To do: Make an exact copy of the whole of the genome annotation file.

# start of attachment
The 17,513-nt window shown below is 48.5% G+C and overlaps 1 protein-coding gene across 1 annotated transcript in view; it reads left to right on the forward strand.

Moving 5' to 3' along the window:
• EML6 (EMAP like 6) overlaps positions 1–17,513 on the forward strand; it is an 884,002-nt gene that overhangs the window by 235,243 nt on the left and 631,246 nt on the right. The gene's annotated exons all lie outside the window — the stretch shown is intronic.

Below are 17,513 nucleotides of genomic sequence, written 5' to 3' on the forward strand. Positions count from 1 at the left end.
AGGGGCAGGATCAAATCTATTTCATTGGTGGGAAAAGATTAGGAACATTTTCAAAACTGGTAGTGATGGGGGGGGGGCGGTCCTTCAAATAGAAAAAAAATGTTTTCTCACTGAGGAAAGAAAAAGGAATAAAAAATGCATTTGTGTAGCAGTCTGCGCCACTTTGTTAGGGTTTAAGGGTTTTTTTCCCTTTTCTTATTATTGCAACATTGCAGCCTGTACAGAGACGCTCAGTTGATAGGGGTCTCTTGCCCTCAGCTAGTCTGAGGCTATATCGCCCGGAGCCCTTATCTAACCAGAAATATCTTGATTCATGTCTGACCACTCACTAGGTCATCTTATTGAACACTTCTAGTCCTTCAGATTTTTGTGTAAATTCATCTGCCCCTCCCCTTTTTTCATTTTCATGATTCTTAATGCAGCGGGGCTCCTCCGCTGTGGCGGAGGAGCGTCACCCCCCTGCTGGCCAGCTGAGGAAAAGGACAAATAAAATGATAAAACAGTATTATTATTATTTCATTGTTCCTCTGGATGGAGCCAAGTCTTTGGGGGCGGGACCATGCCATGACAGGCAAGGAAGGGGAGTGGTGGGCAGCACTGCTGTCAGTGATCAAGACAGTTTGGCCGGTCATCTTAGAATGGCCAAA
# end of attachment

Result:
The 17,513-nt window shown below is 48.5% G+C and overlaps 1 protein-coding gene across 1 annotated transcript in view; it reads left to right on the forward strand.

Moving 5' to 3' along the window:
• EML6 (EMAP like 6) overlaps positions 1–17,513 on the forward strand; it is an 884,002-nt gene that overhangs the window by 235,243 nt on the left and 631,246 nt on the right. The gene's annotated exons all lie outside the window — the stretch shown is intronic.

Below are 17,513 nucleotides of genomic sequence, written 5' to 3' on the forward strand. Positions count from 1 at the left end.
AGGGGCAGGATCAAATCTATTTCATTGGTGGGAAAAGATTAGGAACATTTTCAAAACTGGTAGTGATGGGGGGGGGGCGGTCCTTCAAATAGAAAAAAAATGTTTTCTCACTGAGGAAAGAAAAAGGAATAAAAAATGCATTTGTGTAGCAGTCTGCGCCACTTTGTTAGGGTTTAAGGGTTTTTTTCCCTTTTCTTATTATTGCAACATTGCAGCCTGTACAGAGACGCTCAGTTGATAGGGGTCTCTTGCCCTCAGCTAGTCTGAGGCTATATCGCCCGGAGCCCTTATCTAACCAGAAATATCTTGATTCATGTCTGACCACTCACTAGGTCATCTTATTGAACACTTCTAGTCCTTCAGATTTTTGTGTAAATTCATCTGCCCCTCCCCTTTTTTCATTTTCATGATTCTTAATGCAGCGGGGCTCCTCCGCTGTGGCGGAGGAGCGTCACCCCCCTGCTGGCCAGCTGAGGAAAAGGACAAATAAAATGATAAAACAGTATTATTATTATTTCATTGTTCCTCTGGATGGAGCCAAGTCTTTGGGGGCGGGACCATGCCATGACAGGCAAGGAAGGGGAGTGGTGGGCAGCACTGCTGTCAGTGATCAAGACAGTTTGGCCGGTCATCTTAGAATGGCCAAA